The next step for Mora-Villalpando will be a hearing in immigration court, but it’s unclear how soon that could happen. Her notice did not include a hearing date.

In the meantime, she could be detained at any time, according to Angélica Cházaro, a University of Washington law professor supporting Mora-Villalpando.

Cházaro said she suspects ICE targeted Mora-Villalpando because of her political activity. Evidence of that may present some ‘legal avenues’ to challenge her deportation, Cházaro said.

‘ICE only knows about Maru because of her political activity,’ Cházaro said. Mora-Villalpando said she suspects ICE may have obtained information about her from the Department of Licensing.

In a statement, ICE spokesperson Yasmeen Pitts O’Keefe said Mora-Villalpando ‘has been charged by ICE with being unlawfully present in the United States and her case is currently under legal review.’

Pitts O’Keefe did not directly respond to the claim that ICE targeted Mora-Villalpando because of her political activity.

‘All those in violation of the immigration laws may be subject to enforcement proceedings, up to and including removal from the United States,’ Pitts O’Keefe said.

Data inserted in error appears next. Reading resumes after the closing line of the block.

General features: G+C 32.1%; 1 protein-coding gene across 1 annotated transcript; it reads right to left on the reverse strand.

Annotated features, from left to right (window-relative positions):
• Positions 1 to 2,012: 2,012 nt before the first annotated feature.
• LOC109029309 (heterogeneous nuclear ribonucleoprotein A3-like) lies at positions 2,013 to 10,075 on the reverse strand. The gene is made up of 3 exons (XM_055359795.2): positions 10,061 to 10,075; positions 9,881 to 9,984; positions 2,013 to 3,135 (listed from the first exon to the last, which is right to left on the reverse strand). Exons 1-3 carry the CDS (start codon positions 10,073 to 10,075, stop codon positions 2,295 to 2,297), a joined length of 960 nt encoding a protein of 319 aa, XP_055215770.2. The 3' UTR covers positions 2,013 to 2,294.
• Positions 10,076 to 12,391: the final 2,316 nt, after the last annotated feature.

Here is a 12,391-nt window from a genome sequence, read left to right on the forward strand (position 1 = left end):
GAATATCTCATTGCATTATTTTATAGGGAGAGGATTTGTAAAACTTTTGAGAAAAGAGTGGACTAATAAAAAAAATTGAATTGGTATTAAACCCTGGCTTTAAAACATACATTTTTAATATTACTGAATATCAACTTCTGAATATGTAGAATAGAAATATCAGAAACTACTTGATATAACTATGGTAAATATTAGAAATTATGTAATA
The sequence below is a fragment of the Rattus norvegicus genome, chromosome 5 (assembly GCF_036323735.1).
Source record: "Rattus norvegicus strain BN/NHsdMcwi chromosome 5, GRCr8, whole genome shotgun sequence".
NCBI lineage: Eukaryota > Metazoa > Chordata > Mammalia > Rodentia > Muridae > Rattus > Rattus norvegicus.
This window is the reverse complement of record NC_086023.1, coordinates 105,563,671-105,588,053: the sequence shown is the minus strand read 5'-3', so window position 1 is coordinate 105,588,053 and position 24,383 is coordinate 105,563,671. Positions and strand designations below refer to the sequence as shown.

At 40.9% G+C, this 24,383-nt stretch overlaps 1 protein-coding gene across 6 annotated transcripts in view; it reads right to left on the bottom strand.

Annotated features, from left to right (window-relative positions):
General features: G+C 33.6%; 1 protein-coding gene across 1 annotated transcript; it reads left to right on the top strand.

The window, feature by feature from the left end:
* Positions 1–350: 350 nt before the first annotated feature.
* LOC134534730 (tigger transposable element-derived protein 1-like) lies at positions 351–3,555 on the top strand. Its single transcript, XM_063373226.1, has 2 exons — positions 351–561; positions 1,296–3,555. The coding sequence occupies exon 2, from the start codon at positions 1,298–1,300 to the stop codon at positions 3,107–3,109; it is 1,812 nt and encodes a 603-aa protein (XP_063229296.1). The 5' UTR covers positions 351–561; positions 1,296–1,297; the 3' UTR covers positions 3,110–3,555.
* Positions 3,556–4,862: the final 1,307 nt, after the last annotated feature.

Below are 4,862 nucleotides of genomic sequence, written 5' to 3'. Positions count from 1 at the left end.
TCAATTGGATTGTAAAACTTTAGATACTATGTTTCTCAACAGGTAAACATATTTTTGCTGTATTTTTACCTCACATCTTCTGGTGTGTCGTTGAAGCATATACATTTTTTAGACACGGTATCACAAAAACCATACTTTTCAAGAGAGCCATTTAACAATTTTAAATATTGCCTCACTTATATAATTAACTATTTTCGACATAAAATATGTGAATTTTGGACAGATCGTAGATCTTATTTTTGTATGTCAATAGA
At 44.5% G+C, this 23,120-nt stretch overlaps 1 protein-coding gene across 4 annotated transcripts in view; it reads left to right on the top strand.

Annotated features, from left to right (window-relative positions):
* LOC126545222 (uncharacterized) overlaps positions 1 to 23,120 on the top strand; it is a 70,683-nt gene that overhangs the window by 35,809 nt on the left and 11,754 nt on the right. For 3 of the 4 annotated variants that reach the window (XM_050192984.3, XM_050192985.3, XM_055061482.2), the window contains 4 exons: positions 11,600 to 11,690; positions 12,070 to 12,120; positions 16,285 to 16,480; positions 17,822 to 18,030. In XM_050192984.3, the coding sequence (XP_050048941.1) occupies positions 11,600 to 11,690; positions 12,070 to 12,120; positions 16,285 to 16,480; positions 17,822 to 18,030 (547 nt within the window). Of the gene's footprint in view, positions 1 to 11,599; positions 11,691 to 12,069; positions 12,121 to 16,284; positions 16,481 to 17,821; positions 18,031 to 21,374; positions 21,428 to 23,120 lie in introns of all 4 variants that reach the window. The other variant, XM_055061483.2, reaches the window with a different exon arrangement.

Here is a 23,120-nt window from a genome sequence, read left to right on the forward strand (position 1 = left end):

Supporters have begun an online petition calling on ICE to rescind its notice to Mora-Villalpando. After the event in downtown Seattle, Mora-Villalpando and other activists were headed to Tacoma for a demonstration in front of the Northwest Detention Centre.

‘The work is not stopping,’ Mora-Villalpando said. ‘We’re not going to sit down and cry and feel bad because that’s what they want.’

In recent months, the Trump administration has rescinded the Temporary Protected Status (TPS) designation of hundreds of thousands of Salvadorans, Haitians, Nicaraguans.

Congress is facing another deadline – March 5 – to sort out a permanent fix for the 700,000 young people who will lose their deportation deferrals after Trump dismantled Deferred Action for Childhood Arrivals, or DACA, last September.